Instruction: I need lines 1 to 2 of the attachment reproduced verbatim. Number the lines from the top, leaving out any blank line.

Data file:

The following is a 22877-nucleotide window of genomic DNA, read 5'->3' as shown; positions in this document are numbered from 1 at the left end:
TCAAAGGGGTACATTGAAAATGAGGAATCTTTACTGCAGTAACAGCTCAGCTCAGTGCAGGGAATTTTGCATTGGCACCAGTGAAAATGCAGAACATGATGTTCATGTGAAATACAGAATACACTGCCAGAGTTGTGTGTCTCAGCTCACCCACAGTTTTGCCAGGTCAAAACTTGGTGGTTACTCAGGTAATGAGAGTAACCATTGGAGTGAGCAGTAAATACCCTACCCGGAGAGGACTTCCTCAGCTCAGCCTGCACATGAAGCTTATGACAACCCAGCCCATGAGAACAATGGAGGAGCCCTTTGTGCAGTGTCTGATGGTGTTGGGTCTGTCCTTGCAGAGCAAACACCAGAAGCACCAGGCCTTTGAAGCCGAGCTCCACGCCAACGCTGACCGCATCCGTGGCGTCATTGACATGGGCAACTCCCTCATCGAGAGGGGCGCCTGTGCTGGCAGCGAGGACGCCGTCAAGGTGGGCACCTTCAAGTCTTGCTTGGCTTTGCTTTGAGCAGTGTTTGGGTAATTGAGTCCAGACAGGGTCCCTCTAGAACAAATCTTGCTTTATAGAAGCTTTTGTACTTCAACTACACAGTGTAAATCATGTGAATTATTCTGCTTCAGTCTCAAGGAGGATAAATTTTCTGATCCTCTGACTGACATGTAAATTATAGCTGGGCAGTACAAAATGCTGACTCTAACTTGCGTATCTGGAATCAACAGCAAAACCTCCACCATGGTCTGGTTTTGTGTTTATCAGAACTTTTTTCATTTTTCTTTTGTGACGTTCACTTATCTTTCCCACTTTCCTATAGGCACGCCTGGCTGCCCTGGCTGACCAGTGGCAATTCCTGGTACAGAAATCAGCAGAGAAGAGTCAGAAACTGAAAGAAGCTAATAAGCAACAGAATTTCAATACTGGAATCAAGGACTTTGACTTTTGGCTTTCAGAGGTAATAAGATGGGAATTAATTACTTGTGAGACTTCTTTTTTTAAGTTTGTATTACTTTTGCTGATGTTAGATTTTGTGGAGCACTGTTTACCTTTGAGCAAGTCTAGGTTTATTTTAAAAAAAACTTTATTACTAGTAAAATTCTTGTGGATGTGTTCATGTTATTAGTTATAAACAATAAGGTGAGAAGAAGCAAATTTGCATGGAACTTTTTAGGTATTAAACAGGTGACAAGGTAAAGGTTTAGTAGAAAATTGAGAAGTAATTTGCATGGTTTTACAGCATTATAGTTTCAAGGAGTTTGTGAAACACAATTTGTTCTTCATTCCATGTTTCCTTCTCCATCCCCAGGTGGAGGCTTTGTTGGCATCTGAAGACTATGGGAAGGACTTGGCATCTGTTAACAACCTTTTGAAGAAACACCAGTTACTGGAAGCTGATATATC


The following is a 22877-nucleotide window of genomic DNA, read 5'->3' as shown; positions in this document are numbered from 1 at the left end:
TCAAAGGGGTACATTGAAAATGAGGAATCTTTACTGCAGTAACAGCTCAGCTCAGTGCAGGGAATTTTGCATTGGCACCAGTGAAAATGCAGAACATGATGTTCATGTGAAATACAGAATACACTGCCAGAGTTGTGTGTCTCAGCTCACCCACAGTTTTGCCAGGTCAAAACTTGGTGGTTACTCAGGTAATGAGAGTAACCATTGGAGTGAGCAGTAAATACCCTACCCGGAGAGGACTTCCTCAGCTCAGCCTGCACATGAAGCTTATGACAACCCAGCCCATGAGAACAATGGAGGAGCCCTTTGTGCAGTGTCTGATGGTGTTGGGTCTGTCCTTGCAGAGCAAACACCAGAAGCACCAGGCCTTTGAAGCCGAGCTCCACGCCAACGCTGACCGCATCCGTGGCGTCATTGACATGGGCAACTCCCTCATCGAGAGGGGCGCCTGTGCTGGCAGCGAGGACGCCGTCAAGGTGGGCACCTTCAAGTCTTGCTTGGCTTTGCTTTGAGCAGTGTTTGGGTAATTGAGTCCAGACAGGGTCCCTCTAGAACAAATCTTGCTTTATAGAAGCTTTTGTACTTCAACTACACAGTGTAAATCATGTGAATTATTCTGCTTCAGTCTCAAGGAGGATAAATTTTCTGATCCTCTGACTGACATGTAAATTATAGCTGGGCAGTACAAAATGCTGACTCTAACTTGCGTATCTGGAATCAACAGCAAAACCTCCACCATGGTCTGGTTTTGTGTTTATCAGAACTTTTTTCATTTTTCTTTTGTGACGTTCACTTATCTTTCCCACTTTCCTATAGGCACGCCTGGCTGCCCTGGCTGACCAGTGGCAATTCCTGGTACAGAAATCAGCAGAGAAGAGTCAGAAACTGAAAGAAGCTAATAAGCAACAGAATTTCAATACTGGAATCAAGGACTTTGACTTTTGGCTTTCAGAGGTAATAAGATGGGAATTAATTACTTGTGAGACTTCTTTTTTTAAGTTTGTATTACTTTTGCTGATGTTAGATTTTGTGGAGCACTGTTTACCTTTGAGCAAGTCTAGGTTTATTTTAAAAAAAACTTTATTACTAGTAAAATTCTTGTGGATGTGTTCATGTTATTAGTTATAAACAATAAGGTGAGAAGAAGCAAATTTGCATGGAACTTTTTAGGTATTAAACAGGTGACAAGGTAAAGGTTTAGTAGAAAATTGAGAAGTAATTTGCATGGTTTTACAGCATTATAGTTTCAAGGAGTTTGTGAAACACAATTTGTTCTTCATTCCATGTTTCCTTCTCCATCCCCAGGTGGAGGCTTTGTTGGCATCTGAAGACTATGGGAAGGACTTGGCATCTGTTAACAACCTTTTGAAGAAACACCAGTTACTGGAAGCTGATATATC